Brands have experienced the pressure to come up with promotional plans especially when a category relies on competitive promotions or having to look at realigning prices within a category.
The importance of planning before offering discounts along with understanding how these discounts affect your margin and sales goals are crucial. In this article, we are going to look at how price adjustments play into your margin.
In this first example, we look at the scenario of a standard deduction in pricing. The question from a gross margin standpoint is: How much will I have to increase my volume of sales in order to maintain the same gross profit?
Your current gross margin is at 25% and you offer a 10% price deduction. You will need to increase your volume in sales by 67%.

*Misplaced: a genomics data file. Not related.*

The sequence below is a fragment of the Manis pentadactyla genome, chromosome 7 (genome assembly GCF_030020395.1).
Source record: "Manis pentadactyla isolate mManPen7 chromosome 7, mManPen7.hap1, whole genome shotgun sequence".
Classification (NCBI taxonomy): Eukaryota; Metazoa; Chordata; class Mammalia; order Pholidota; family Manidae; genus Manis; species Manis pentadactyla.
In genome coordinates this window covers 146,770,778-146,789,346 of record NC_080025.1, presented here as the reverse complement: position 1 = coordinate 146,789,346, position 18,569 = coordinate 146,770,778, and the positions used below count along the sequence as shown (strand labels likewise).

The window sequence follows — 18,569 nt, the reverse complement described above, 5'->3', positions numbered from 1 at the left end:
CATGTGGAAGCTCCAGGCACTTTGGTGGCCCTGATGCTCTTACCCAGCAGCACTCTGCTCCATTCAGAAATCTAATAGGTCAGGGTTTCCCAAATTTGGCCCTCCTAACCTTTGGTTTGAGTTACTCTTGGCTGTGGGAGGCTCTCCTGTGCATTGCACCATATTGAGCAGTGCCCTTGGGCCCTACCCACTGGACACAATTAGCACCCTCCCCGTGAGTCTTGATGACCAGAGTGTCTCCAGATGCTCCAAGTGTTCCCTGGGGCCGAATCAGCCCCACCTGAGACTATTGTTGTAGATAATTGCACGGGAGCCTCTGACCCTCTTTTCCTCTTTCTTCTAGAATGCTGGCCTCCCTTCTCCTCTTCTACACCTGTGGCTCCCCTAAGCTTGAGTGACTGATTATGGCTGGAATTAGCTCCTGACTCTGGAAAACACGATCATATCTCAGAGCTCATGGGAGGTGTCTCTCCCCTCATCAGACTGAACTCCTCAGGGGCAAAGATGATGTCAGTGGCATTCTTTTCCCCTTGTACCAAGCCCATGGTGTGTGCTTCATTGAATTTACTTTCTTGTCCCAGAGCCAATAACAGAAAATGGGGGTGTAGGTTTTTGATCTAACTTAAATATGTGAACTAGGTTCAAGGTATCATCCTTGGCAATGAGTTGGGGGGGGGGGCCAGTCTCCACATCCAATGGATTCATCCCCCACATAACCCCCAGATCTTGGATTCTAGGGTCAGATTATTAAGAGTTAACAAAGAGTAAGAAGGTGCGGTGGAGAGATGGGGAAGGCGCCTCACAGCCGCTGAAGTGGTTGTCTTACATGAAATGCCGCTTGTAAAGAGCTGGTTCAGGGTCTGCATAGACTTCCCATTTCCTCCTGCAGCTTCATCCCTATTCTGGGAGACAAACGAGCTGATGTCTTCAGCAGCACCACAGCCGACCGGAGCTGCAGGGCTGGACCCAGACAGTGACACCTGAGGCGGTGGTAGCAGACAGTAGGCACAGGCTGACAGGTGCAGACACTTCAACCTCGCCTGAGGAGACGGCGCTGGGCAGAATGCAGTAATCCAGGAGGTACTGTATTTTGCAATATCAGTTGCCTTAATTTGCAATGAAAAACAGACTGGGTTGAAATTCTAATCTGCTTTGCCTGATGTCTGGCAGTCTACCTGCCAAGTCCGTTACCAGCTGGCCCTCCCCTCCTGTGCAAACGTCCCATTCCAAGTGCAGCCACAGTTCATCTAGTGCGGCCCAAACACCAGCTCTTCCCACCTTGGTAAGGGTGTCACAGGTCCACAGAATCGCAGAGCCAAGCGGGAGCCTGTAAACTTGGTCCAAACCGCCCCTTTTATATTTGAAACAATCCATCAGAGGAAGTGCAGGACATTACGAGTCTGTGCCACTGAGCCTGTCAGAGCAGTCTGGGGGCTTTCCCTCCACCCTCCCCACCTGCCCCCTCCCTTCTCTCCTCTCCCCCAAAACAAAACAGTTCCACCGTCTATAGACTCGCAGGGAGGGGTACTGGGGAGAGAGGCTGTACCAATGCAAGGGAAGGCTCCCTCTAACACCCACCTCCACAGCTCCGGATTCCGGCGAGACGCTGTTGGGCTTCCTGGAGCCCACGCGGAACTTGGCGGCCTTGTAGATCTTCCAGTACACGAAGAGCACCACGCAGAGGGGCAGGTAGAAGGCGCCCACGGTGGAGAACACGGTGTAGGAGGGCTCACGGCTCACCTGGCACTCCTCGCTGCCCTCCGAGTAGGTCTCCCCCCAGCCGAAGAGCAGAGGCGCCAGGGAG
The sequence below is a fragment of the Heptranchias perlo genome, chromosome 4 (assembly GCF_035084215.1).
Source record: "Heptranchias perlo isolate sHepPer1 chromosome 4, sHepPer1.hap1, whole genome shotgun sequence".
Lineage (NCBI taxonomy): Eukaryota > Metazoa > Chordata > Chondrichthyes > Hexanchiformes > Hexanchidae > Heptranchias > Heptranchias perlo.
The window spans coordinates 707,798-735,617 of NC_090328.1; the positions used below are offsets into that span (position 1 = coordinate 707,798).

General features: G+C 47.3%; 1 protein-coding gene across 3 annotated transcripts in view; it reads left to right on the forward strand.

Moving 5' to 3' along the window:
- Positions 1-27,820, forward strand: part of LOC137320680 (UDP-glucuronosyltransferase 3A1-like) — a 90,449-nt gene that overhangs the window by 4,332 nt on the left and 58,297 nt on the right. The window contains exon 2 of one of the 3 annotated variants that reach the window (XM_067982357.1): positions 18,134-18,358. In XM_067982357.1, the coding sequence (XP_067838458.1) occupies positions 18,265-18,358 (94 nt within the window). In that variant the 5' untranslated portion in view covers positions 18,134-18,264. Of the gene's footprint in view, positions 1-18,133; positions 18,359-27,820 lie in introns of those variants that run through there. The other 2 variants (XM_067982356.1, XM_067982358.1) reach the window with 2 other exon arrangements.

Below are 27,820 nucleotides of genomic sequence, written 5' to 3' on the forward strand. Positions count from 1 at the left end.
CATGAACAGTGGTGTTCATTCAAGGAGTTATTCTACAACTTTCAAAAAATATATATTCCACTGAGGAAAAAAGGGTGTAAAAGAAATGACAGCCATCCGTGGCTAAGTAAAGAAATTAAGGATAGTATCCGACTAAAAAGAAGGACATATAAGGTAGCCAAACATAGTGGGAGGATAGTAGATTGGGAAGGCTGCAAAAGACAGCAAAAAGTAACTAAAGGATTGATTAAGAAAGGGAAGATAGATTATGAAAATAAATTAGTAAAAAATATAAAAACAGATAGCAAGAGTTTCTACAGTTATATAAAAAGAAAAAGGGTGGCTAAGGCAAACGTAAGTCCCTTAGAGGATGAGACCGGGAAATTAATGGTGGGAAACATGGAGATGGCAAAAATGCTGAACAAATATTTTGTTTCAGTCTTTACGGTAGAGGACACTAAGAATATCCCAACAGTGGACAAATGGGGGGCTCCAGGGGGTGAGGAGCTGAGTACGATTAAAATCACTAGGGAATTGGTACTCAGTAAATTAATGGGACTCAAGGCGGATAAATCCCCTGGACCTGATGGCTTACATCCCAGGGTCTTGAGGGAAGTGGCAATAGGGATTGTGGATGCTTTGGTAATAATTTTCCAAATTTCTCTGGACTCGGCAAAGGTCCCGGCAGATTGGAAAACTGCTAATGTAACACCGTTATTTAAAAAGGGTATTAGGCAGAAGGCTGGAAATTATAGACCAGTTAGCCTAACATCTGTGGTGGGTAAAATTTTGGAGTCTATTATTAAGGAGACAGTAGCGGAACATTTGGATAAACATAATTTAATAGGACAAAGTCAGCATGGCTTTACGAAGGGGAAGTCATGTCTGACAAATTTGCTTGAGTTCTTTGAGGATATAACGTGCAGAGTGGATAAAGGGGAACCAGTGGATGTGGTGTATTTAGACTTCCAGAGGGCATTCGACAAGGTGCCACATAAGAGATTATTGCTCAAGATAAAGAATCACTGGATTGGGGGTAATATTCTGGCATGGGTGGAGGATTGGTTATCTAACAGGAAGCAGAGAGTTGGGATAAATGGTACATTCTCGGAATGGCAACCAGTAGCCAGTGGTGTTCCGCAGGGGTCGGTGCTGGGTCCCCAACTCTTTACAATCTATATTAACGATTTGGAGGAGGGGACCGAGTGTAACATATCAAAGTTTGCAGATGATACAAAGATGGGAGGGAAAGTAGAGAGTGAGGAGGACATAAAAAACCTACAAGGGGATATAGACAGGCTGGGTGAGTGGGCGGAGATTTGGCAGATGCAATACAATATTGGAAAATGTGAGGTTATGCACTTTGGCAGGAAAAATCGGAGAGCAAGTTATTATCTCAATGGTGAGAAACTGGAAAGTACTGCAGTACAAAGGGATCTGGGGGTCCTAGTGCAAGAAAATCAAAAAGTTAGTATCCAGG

25-10=15, 10/15=0.06666 X 100= 66.7%
In a second scenario let’s suppose instead of taking a price decrease you decide to raise prices. The question to ask is: How much fewer in sales can I have in order to maintain the same gross profit?
Your current gross margin is 25% and you increase your price by 5%. You can sell 17% fewer in sales in order to maintain the same gross profit.
25+5=30, 5/30=0.1666 X 100= 16.66%
As you may already know without doing the math, if we plug in a higher current margin let’s say 50% you will find that the market favors higher margins. Using the first example above a current margin of 50% with a 10% price reduction means that now you will need to increase your volume in sales by 25%. Likewise, if you increase prices and your current margin is at 50% and you increase prices by 5% you now can sell 9% fewer in sales in order to maintain the same gross profit.
So, when we are looking at price changes and knowing we are dealing with the three elements of sales price, COGS and gross profit remember that our sales price is what is being changed in the equation, therefore, changing our gross profit percentage.